Bookmark #278

When it stops hurting, we don’t write a poem about it. At least, not at first. At first, we doubt ourselves. We doubt our ability to heal as if no one has done it before us. But then, we catch ourselves off-guard, basking in the sun without a care in the world. It doesn’t sit well with us, of course. How can it? It doesn’t fit into the story as neatly. Where is the catharsis? We ask ourselves. What about the closure we deserved?

And then, slowly, we start forgetting the sorrow. Of course, not completely. Never completely. But we learn to make room, and that’s when it begins. Happiness finds its way into little corners of our lives, in nooks and crannies of our days. Before we know it, it starts to settle in. It comes with the myna on the balcony, with its two hops and three chirps before it flies away to attend its worldly business.

It’s not always magical, of course. Our lives pretty much stay the same. Our days don’t change as much. We make room regardless. We make room for another houseplant we’ll probably fail to keep alive for longer than a couple of weeks. We make room for a book we might never read. We buy some paint and brushes, and we shove them into a drawer after painting the one masterpiece we’ll talk about for years.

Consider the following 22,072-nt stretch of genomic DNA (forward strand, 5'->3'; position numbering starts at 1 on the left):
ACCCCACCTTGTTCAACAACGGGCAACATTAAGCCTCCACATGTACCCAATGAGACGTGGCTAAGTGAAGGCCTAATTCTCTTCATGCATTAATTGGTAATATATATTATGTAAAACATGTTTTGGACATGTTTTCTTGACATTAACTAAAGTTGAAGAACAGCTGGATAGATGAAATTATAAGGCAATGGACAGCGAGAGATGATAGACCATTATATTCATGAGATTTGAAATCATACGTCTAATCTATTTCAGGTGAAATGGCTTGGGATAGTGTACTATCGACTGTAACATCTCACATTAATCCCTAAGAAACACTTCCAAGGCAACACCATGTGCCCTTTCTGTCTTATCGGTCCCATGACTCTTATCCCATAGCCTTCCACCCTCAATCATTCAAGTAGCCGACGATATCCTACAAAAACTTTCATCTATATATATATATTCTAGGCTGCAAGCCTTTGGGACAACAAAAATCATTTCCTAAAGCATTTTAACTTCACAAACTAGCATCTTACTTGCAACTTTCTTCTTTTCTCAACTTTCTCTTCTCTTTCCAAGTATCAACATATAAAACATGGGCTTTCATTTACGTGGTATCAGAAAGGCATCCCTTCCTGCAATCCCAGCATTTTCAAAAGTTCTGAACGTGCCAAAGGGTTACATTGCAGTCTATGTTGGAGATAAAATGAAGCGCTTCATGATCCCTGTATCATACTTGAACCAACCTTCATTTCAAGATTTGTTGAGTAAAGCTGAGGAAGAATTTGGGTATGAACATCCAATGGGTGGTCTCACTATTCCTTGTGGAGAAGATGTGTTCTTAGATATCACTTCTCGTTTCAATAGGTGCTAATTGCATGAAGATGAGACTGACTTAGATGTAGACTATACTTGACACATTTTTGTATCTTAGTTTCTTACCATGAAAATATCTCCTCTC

Slowly, however, we make room for more and more until the heaviness pales in comparison. The grief starts to blur. That was the thing about grief and joy—they both expanded, given the room. And without anyone telling us how to, we slowly increase the space in our lives for the tiniest of calms.

And when all is done, we write a few words, and they call it cliché. As if that were a flaw. As if it was supposed to be hard. As if that was not the point after all—that it was easy; that all we had to do was make some room.